Secondly, on the musical side, because you’re starting from a different note each time, you’re actually going to be rotating the amount of importance you give to each note out of the five, since you will tend to anchor your patterns and rotate them around the note that you’re using as your ‘first’ in that particular mode or position. So for example in one mode, you’ll be starting off with the root note, but in another you’ll start with the fourth… so this time round you’ll tend to favour the fourth in whatever you’ll playing and give it more ‘air time’ in that particular position. This will create a different and unique vibe each time. This  However it’s important to keep in mind that we’re only changing the order in which we play the notes, but we’ll always be in the key of the pentatonic scale we’re playing! This will become clearer in the following section.

Case Study : The 5 positions of G Minor Pentatonic

Let’s take a real life example, and stick to our G Minor example from earlier. Again, keep in mind that in the following example, we’re always going to musically be in the key of G Minor, we’re just changing the order of the notes we play. If you play any of the following positions over a G Minor chord (or piece of music that’s in G Minor), they will all sound good, they’ll just have somewhat a different flavour to them. So the roman numerals you see will see in this case do not refer to the scale degree as they relate to the overall G Minor (as they did before), but simply the position they occupy within this particular mode or position. Once you reach the end of a cycle, you can simply start again from the next note in the scale (for example once you reach the end of position 1, you start again from a G. At the end of position 2, you start again from the Bb, and so on and so forth).

The first mode, or position, of G Minor pentatonic will be starting from the first degree of the scale. So effectively, position 1 of the G Minor Pentatonic scale is the scale starting from the root (G in this case) :

G Minor Pentatonic Position 1 :

G A Bb C D
I II III IV V

 

For position 2, we’re now going to be starting from the Bb, and cycling all the way through the five notes.

G Minor Pentatonic Position 2 :

Bb C D F G
I II III IV V

 

Position 3 starts from the C, which is the third note in the G Minor Pentatonic Scale (but in this case you’ll see the number 1 roman numeral underneath it because it’s the first note in this particular position)

G Minor Pentatonic Position 3 :

C D F G Bb
I II III IV V

 

Position 4 starts from the D, which is the fourth note in the G Minor Pentatonic Scale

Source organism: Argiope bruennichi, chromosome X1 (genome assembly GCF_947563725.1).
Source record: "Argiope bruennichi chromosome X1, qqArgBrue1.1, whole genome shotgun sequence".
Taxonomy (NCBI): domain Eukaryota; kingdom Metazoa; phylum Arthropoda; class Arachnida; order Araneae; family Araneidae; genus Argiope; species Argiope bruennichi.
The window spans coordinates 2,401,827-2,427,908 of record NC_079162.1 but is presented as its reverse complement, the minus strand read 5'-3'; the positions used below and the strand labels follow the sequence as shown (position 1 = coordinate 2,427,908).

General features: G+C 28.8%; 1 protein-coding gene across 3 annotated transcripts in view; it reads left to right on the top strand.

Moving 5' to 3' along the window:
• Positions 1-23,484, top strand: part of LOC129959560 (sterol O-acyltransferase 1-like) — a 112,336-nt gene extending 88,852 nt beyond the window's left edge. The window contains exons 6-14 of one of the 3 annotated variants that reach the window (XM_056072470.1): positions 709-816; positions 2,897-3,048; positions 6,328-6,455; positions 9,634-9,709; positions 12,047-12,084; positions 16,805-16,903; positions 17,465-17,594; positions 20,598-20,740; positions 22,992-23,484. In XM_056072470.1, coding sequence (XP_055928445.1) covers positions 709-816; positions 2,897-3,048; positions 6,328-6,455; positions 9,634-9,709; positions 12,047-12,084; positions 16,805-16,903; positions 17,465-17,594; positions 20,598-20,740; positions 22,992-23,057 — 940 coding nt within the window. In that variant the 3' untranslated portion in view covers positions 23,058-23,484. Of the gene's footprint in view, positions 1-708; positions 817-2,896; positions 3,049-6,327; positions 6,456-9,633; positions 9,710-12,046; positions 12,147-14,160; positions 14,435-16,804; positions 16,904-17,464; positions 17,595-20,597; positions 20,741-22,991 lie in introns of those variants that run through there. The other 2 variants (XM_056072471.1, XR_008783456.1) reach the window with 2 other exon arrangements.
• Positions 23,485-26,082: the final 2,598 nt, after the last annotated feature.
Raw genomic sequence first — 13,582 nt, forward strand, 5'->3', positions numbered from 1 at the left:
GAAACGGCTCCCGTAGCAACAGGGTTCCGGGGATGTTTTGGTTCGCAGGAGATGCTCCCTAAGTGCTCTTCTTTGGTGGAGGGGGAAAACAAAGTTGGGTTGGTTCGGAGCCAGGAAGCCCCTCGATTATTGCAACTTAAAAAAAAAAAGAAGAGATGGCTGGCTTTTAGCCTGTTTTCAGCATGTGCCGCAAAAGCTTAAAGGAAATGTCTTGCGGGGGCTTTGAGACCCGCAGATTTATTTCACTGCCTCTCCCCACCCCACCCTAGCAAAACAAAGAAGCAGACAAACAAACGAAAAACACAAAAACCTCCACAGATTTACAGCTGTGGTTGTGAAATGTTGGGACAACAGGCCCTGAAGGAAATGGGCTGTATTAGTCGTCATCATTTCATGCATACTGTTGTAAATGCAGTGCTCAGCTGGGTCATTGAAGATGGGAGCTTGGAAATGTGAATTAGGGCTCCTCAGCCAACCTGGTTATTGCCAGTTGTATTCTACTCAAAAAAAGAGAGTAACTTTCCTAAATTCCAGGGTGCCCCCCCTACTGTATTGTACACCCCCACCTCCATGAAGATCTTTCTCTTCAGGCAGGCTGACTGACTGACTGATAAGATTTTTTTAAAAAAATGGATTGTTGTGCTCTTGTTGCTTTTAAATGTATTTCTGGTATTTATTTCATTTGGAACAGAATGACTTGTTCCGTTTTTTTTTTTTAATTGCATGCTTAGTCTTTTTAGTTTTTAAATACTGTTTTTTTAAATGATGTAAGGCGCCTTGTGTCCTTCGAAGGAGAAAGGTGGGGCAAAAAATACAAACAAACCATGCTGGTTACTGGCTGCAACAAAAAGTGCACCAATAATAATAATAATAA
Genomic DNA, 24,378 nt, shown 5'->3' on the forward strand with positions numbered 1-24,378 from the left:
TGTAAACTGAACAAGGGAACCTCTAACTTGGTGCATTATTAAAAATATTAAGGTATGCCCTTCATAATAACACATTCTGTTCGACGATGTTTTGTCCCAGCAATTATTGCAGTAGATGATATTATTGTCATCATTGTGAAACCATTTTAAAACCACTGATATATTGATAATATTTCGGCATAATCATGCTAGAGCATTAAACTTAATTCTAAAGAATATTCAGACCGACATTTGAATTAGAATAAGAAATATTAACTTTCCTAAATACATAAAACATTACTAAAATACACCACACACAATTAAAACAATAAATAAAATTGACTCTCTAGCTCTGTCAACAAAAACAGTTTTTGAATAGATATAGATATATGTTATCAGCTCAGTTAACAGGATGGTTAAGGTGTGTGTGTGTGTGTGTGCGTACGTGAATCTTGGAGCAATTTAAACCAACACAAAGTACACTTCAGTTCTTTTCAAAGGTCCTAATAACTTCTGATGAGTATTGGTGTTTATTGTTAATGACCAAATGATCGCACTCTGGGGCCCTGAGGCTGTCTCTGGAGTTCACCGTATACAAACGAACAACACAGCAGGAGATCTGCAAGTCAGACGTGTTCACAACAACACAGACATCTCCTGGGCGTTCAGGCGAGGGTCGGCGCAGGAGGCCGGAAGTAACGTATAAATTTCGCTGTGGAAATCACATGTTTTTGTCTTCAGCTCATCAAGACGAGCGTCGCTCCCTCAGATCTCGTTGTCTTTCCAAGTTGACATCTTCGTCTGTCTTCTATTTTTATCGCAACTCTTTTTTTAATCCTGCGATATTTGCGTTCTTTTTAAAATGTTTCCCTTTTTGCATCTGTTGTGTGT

G Minor Pentatonic Position 4 :

D F G Bb C
I II III IV V

And finally, position 5 starts from the D, which is the fourth note in the G Minor Pentatonic Scale

G Minor Pentatonic Position 5 :

F G Bb C D
I II III IV V

At this point, each note in the pentatonic scale has a position or mode that starts from that particular note. When all five positions have been used, they simply start again in a cycle.

Using The Positions To Unlock Your Instrument!!

I have included both standard notation (in treble clef) as well as tab in the following segment to cater to as wide a range of instruments as possible. My writing will be somewhat guitar specific, but feel free to apply whatever information is relevant to your instrument.  To create a really cool sound on guitar, and also a useful exercise out of this five position concept, we’re going to be playing all five positions in two-note-per-string formats. This means that we will be using all six strings from the low to the high E, and playing only two notes on every string. This will make the patterns easier to remember and it will also allow us to cover the entire fretboard more effectively. It also means that for each position, we will be covering quite a wide range of an octave and a half. For example in position 1, we’re starting from the G, going up to the second G an octave above, then going to the Bb above this second G… meaning that we’ve covered one and a half octaves with just one position… now imagine how much you can cover with five modes or positions… powerful stuff!

Here’s a two-step exercise you can use to really learn these different positions and apply them to the music you’re playing :

  • Learn each position in both the ascending and descending directions. Once you’re familiar with all positions in both directions, try step 2
  • Start from position 1 and ascend the one and a half octave pattern, as noted in the notation/tab above. Once you’ve done this, you’re going to be descending not back down position 1, but rather position 2. Once you’ve descended position 2, ascend back up position 3, then descend position 4, and ascend position 5. At this point you’ve woven up a down through all five positions. Now you have two choices. You can either keep going up and repeat the whole process, meaning that you start position 1 again an octave above where you originally played it, or you can start going back down.

In order to make the most of this exercise, I would recommend that if you choose to start going back down, start by descending position 5 after you’ve ascended it. In this way, you’re now going to be approaching all the other positions in the opposite direction you did when you were going up the positions. So for example, if you initially ascended position 4, you’ll now be descending it. This will make sure you get as much value from this exercise as possible. Doing this will take you back all the way down to descending position 1, at which point you’re exactly at the point from where you started, and you can repeat the exercise all over again.

I would encourage you to try this exercise in different keys, once you’re comfortable enough doing it in G (or any other key of your choice).